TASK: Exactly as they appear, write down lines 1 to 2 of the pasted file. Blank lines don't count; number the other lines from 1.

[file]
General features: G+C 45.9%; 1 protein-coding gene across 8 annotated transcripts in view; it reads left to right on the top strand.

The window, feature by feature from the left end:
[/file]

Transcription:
General features: G+C 45.9%; 1 protein-coding gene across 8 annotated transcripts in view; it reads left to right on the top strand.

The window, feature by feature from the left end: